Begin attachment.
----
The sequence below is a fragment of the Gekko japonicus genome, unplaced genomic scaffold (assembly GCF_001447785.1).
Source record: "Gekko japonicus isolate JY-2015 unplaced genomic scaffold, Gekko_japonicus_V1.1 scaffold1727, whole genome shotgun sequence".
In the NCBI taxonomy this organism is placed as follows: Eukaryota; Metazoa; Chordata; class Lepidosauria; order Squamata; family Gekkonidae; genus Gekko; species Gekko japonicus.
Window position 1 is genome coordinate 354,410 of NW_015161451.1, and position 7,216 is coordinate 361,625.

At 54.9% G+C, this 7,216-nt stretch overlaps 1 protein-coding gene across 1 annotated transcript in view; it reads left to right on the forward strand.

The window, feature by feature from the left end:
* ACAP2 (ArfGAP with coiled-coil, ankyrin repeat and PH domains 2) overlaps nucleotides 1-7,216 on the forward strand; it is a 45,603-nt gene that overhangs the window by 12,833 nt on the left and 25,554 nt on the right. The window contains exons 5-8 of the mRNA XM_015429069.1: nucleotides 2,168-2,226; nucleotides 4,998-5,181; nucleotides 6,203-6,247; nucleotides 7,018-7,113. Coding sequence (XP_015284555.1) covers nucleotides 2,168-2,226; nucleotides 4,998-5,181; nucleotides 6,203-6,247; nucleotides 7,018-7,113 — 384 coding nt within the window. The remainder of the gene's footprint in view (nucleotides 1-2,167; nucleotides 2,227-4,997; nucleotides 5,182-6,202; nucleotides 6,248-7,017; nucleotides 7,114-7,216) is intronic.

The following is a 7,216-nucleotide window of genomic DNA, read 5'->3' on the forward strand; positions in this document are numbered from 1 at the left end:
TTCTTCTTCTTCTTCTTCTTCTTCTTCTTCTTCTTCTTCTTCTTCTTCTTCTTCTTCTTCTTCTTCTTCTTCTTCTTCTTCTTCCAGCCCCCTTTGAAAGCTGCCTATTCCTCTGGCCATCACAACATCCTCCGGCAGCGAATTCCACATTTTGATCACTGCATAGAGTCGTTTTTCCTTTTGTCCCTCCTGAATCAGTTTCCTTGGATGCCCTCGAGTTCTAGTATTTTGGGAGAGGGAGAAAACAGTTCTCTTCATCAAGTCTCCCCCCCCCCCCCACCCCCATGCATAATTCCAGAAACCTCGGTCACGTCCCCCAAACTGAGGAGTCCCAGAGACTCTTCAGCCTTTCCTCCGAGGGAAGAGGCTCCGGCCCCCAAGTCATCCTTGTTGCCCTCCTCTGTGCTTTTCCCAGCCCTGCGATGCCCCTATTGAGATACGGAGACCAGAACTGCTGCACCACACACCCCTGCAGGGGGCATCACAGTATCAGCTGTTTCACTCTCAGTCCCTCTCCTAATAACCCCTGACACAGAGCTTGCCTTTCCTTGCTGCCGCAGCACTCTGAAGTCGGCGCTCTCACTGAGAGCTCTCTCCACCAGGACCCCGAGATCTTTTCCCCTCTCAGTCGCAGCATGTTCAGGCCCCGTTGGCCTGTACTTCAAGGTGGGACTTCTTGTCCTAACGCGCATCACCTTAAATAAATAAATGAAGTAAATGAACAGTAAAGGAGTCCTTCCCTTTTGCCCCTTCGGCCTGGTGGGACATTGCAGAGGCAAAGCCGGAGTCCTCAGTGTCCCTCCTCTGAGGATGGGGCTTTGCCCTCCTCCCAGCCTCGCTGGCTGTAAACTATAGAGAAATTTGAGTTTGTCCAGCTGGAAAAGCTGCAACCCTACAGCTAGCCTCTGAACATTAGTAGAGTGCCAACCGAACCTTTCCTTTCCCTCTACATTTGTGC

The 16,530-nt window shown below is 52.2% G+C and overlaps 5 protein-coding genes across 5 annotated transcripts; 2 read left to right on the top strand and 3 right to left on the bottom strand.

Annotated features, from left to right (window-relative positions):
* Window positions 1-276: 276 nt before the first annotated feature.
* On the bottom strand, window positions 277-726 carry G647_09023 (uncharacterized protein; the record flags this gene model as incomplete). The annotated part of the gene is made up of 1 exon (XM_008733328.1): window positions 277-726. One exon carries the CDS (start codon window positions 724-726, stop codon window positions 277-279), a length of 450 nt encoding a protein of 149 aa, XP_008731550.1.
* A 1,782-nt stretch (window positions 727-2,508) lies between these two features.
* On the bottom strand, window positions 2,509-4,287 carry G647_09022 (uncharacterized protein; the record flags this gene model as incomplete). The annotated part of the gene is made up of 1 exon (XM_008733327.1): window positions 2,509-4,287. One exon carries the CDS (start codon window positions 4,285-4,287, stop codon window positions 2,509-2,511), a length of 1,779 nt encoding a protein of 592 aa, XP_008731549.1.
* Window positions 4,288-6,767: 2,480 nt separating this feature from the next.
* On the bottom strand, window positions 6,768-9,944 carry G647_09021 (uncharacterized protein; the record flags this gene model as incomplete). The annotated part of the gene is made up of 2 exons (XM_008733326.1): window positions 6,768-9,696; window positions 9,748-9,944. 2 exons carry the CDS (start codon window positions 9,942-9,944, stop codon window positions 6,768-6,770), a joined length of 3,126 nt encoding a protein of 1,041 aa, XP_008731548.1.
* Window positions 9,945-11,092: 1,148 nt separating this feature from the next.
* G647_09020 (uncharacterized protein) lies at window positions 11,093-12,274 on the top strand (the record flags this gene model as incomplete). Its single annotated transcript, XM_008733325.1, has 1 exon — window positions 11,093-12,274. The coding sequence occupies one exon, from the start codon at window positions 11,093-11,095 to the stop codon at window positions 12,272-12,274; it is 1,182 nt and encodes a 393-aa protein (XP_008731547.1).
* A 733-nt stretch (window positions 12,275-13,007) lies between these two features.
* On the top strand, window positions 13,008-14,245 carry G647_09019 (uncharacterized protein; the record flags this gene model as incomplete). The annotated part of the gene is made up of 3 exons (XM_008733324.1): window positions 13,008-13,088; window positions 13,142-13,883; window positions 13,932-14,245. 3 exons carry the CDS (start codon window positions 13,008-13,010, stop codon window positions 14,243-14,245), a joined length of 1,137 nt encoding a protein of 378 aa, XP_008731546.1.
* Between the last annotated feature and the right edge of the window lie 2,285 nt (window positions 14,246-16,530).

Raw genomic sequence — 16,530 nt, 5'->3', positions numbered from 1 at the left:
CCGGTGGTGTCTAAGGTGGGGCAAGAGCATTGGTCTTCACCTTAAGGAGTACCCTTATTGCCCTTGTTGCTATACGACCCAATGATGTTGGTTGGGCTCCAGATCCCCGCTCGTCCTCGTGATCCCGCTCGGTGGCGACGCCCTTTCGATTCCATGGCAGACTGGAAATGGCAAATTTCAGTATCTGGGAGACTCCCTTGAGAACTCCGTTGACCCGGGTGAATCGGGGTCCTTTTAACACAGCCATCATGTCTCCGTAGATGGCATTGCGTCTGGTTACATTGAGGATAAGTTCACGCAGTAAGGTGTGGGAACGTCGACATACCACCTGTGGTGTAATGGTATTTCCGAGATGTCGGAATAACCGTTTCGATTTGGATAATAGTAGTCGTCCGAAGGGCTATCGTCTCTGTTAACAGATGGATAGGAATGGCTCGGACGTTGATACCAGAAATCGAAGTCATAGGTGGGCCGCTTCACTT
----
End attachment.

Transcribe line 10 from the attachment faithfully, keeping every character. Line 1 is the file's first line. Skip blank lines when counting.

The 16,530-nt window shown below is 52.2% G+C and overlaps 5 protein-coding genes across 5 annotated transcripts; 2 read left to right on the top strand and 3 right to left on the bottom strand.